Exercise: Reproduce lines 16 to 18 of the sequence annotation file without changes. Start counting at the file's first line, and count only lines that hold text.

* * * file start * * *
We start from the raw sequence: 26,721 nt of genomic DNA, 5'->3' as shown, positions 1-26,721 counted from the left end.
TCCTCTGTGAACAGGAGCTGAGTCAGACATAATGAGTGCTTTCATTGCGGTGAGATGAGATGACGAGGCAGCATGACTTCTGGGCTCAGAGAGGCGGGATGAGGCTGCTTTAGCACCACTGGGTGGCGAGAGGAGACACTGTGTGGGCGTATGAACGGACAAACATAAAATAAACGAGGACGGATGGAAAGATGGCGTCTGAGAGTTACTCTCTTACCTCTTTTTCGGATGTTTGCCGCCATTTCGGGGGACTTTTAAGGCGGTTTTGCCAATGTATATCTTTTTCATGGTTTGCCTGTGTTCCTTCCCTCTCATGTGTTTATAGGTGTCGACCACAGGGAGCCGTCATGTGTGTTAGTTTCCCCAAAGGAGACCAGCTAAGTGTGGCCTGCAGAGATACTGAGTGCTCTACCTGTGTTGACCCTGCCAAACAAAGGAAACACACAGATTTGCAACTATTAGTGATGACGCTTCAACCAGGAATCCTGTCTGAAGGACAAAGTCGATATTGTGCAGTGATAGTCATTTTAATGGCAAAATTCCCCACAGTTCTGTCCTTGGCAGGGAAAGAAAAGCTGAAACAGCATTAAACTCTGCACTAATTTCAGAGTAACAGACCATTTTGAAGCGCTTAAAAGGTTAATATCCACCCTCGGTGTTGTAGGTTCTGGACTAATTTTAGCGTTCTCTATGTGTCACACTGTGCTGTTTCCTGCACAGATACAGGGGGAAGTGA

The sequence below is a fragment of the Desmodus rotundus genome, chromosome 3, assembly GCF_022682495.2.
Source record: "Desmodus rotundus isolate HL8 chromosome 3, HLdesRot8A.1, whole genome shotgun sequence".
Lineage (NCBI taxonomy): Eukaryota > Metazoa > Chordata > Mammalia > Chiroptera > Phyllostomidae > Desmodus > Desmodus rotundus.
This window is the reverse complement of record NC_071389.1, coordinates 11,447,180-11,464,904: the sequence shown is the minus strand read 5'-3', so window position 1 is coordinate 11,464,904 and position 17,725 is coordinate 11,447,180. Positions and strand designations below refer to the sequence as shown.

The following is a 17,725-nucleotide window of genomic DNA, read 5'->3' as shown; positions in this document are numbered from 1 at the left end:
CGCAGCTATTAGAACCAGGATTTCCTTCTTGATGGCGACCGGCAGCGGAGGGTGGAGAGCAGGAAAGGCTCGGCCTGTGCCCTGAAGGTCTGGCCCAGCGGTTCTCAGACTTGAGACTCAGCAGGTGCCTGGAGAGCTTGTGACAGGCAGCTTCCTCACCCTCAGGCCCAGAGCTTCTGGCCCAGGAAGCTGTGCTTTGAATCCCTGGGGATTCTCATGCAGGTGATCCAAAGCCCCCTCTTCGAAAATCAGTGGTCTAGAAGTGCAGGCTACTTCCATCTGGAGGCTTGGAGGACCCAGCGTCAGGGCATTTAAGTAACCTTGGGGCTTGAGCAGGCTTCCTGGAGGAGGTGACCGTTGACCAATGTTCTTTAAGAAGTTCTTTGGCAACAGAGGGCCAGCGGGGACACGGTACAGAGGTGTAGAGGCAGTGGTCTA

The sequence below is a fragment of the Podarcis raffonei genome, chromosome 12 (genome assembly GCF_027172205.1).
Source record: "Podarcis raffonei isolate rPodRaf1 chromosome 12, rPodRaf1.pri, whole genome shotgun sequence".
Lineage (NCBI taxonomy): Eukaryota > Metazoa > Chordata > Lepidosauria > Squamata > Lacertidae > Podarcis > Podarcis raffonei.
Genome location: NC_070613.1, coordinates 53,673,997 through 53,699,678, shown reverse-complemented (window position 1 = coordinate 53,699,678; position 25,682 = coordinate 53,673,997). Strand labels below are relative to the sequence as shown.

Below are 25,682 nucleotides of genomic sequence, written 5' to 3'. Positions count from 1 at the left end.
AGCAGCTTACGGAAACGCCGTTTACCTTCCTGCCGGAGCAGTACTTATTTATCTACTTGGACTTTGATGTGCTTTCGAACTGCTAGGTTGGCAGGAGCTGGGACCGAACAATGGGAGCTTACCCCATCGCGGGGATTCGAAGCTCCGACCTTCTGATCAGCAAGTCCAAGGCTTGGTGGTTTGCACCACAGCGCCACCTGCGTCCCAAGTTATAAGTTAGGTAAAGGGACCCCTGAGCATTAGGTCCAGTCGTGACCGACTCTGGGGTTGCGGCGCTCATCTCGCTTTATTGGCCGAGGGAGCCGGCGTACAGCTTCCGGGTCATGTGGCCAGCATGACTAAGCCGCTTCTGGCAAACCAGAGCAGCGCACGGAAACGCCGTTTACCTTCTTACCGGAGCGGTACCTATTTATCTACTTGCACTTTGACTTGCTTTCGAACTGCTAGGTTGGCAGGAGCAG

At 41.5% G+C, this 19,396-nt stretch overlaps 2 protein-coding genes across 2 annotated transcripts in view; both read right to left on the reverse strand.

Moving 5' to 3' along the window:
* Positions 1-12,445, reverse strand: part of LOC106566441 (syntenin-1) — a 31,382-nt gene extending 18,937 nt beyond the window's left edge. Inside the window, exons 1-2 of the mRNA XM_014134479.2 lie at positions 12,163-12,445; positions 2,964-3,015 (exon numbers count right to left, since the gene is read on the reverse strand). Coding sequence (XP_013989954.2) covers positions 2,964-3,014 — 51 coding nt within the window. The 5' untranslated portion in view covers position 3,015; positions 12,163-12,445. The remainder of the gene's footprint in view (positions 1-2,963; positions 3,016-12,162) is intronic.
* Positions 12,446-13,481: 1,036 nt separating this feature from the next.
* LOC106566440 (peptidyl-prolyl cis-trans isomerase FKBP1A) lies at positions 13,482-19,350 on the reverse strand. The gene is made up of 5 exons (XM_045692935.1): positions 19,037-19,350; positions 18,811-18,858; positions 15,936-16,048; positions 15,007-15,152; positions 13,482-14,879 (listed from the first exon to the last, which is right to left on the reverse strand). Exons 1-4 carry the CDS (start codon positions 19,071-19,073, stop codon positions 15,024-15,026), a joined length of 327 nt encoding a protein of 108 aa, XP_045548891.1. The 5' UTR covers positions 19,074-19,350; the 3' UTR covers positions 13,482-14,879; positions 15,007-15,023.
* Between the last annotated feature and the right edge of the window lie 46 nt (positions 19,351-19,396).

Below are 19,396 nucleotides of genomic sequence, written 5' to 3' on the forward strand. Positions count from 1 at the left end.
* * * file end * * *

Moving 5' to 3' along the window:
* Positions 1-12,445, reverse strand: part of LOC106566441 (syntenin-1) — a 31,382-nt gene extending 18,937 nt beyond the window's left edge. Inside the window, exons 1-2 of the mRNA XM_014134479.2 lie at positions 12,163-12,445; positions 2,964-3,015 (exon numbers count right to left, since the gene is read on the reverse strand). Coding sequence (XP_013989954.2) covers positions 2,964-3,014 — 51 coding nt within the window. The 5' untranslated portion in view covers position 3,015; positions 12,163-12,445. The remainder of the gene's footprint in view (positions 1-2,963; positions 3,016-12,162) is intronic.
* Positions 12,446-13,481: 1,036 nt separating this feature from the next.